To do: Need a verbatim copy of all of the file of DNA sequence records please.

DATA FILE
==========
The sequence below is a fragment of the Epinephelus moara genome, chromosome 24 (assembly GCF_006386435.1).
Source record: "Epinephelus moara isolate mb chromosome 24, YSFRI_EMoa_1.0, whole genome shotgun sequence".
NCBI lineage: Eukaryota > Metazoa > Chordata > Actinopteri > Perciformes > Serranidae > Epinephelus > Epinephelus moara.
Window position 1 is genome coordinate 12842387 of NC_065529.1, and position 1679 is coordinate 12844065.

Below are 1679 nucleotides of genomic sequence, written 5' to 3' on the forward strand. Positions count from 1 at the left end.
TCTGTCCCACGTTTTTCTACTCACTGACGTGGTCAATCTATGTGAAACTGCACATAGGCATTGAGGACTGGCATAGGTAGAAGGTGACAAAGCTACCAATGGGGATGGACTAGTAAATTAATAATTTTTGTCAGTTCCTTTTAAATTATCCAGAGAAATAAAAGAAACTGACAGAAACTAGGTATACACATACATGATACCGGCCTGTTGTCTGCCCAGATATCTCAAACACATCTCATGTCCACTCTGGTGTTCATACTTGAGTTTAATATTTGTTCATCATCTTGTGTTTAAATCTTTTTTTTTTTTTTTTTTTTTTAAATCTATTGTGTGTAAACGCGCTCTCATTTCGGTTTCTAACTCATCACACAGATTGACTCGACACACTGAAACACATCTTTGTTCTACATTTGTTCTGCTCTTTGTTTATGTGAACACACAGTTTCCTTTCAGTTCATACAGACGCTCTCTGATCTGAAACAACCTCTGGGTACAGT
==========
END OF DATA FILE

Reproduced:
The sequence below is a fragment of the Epinephelus moara genome, chromosome 24 (assembly GCF_006386435.1).
Source record: "Epinephelus moara isolate mb chromosome 24, YSFRI_EMoa_1.0, whole genome shotgun sequence".
NCBI lineage: Eukaryota > Metazoa > Chordata > Actinopteri > Perciformes > Serranidae > Epinephelus > Epinephelus moara.
Window position 1 is genome coordinate 12842387 of NC_065529.1, and position 1679 is coordinate 12844065.

Below are 1679 nucleotides of genomic sequence, written 5' to 3' on the forward strand. Positions count from 1 at the left end.
TCTGTCCCACGTTTTTCTACTCACTGACGTGGTCAATCTATGTGAAACTGCACATAGGCATTGAGGACTGGCATAGGTAGAAGGTGACAAAGCTACCAATGGGGATGGACTAGTAAATTAATAATTTTTGTCAGTTCCTTTTAAATTATCCAGAGAAATAAAAGAAACTGACAGAAACTAGGTATACACATACATGATACCGGCCTGTTGTCTGCCCAGATATCTCAAACACATCTCATGTCCACTCTGGTGTTCATACTTGAGTTTAATATTTGTTCATCATCTTGTGTTTAAATCTTTTTTTTTTTTTTTTTTTTTTAAATCTATTGTGTGTAAACGCGCTCTCATTTCGGTTTCTAACTCATCACACAGATTGACTCGACACACTGAAACACATCTTTGTTCTACATTTGTTCTGCTCTTTGTTTATGTGAACACACAGTTTCCTTTCAGTTCATACAGACGCTCTCTGATCTGAAACAACCTCTGGGTACAGT